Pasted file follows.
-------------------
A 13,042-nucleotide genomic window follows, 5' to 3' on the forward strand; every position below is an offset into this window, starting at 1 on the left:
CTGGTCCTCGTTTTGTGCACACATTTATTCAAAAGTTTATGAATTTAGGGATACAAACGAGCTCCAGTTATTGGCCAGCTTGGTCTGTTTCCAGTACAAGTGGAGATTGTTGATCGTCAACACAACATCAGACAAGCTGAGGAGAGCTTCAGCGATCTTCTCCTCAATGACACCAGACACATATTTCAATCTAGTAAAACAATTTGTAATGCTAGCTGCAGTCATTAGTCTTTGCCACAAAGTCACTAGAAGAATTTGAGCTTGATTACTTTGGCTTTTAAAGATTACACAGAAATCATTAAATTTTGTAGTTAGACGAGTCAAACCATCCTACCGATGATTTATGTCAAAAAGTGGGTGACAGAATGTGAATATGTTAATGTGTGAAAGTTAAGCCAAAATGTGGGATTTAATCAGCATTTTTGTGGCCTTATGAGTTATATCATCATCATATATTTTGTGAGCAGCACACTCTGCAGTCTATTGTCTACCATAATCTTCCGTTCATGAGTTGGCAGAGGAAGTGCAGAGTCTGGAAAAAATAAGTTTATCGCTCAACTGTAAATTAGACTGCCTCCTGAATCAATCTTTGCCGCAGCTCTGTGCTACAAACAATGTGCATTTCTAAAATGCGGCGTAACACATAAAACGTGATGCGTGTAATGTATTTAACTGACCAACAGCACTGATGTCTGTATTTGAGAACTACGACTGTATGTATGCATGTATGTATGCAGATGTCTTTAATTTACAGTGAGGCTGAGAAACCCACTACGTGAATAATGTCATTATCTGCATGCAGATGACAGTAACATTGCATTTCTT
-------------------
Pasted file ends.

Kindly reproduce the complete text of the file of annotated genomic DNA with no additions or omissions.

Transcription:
A 13,042-nucleotide genomic window follows, 5' to 3' on the forward strand; every position below is an offset into this window, starting at 1 on the left:
CTGGTCCTCGTTTTGTGCACACATTTATTCAAAAGTTTATGAATTTAGGGATACAAACGAGCTCCAGTTATTGGCCAGCTTGGTCTGTTTCCAGTACAAGTGGAGATTGTTGATCGTCAACACAACATCAGACAAGCTGAGGAGAGCTTCAGCGATCTTCTCCTCAATGACACCAGACACATATTTCAATCTAGTAAAACAATTTGTAATGCTAGCTGCAGTCATTAGTCTTTGCCACAAAGTCACTAGAAGAATTTGAGCTTGATTACTTTGGCTTTTAAAGATTACACAGAAATCATTAAATTTTGTAGTTAGACGAGTCAAACCATCCTACCGATGATTTATGTCAAAAAGTGGGTGACAGAATGTGAATATGTTAATGTGTGAAAGTTAAGCCAAAATGTGGGATTTAATCAGCATTTTTGTGGCCTTATGAGTTATATCATCATCATATATTTTGTGAGCAGCACACTCTGCAGTCTATTGTCTACCATAATCTTCCGTTCATGAGTTGGCAGAGGAAGTGCAGAGTCTGGAAAAAATAAGTTTATCGCTCAACTGTAAATTAGACTGCCTCCTGAATCAATCTTTGCCGCAGCTCTGTGCTACAAACAATGTGCATTTCTAAAATGCGGCGTAACACATAAAACGTGATGCGTGTAATGTATTTAACTGACCAACAGCACTGATGTCTGTATTTGAGAACTACGACTGTATGTATGCATGTATGTATGCAGATGTCTTTAATTTACAGTGAGGCTGAGAAACCCACTACGTGAATAATGTCATTATCTGCATGCAGATGACAGTAACATTGCATTTCTT